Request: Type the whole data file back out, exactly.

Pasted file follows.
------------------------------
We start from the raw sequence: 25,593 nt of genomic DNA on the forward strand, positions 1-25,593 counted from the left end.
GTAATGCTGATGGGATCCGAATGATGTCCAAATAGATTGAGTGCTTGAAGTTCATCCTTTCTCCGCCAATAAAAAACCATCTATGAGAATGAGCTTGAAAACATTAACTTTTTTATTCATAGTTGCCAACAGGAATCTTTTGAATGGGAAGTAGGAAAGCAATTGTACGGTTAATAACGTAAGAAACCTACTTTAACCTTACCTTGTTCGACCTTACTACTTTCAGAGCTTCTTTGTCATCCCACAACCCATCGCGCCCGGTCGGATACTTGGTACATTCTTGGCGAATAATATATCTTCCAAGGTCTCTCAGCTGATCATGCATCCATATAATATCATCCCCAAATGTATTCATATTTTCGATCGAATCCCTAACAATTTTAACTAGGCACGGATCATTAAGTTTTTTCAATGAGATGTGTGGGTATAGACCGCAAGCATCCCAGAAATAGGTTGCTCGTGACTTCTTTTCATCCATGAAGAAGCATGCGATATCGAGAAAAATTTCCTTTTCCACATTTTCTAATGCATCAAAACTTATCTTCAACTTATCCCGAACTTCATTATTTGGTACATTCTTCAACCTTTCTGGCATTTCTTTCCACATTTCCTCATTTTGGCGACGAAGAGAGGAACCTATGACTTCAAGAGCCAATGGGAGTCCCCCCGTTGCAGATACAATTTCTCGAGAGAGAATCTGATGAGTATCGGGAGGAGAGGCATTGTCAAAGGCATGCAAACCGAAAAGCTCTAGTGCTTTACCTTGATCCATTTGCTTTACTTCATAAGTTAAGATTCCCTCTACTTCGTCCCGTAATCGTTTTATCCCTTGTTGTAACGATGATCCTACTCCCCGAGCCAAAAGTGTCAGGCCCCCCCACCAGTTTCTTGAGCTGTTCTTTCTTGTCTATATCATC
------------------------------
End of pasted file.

We start from the raw sequence: 25,593 nt of genomic DNA on the forward strand, positions 1-25,593 counted from the left end.
GTAATGCTGATGGGATCCGAATGATGTCCAAATAGATTGAGTGCTTGAAGTTCATCCTTTCTCCGCCAATAAAAAACCATCTATGAGAATGAGCTTGAAAACATTAACTTTTTTATTCATAGTTGCCAACAGGAATCTTTTGAATGGGAAGTAGGAAAGCAATTGTACGGTTAATAACGTAAGAAACCTACTTTAACCTTACCTTGTTCGACCTTACTACTTTCAGAGCTTCTTTGTCATCCCACAACCCATCGCGCCCGGTCGGATACTTGGTACATTCTTGGCGAATAATATATCTTCCAAGGTCTCTCAGCTGATCATGCATCCATATAATATCATCCCCAAATGTATTCATATTTTCGATCGAATCCCTAACAATTTTAACTAGGCACGGATCATTAAGTTTTTTCAATGAGATGTGTGGGTATAGACCGCAAGCATCCCAGAAATAGGTTGCTCGTGACTTCTTTTCATCCATGAAGAAGCATGCGATATCGAGAAAAATTTCCTTTTCCACATTTTCTAATGCATCAAAACTTATCTTCAACTTATCCCGAACTTCATTATTTGGTACATTCTTCAACCTTTCTGGCATTTCTTTCCACATTTCCTCATTTTGGCGACGAAGAGAGGAACCTATGACTTCAAGAGCCAATGGGAGTCCCCCCGTTGCAGATACAATTTCTCGAGAGAGAATCTGATGAGTATCGGGAGGAGAGGCATTGTCAAAGGCATGCAAACCGAAAAGCTCTAGTGCTTTACCTTGATCCATTTGCTTTACTTCATAAGTTAAGATTCCCTCTACTTCGTCCCGTAATCGTTTTATCCCTTGTTGTAACGATGATCCTACTCCCCGAGCCAAAAGTGTCAGGCCCCCCCACCAGTTTCTTGAGCTGTTCTTTCTTGTCTATATCATC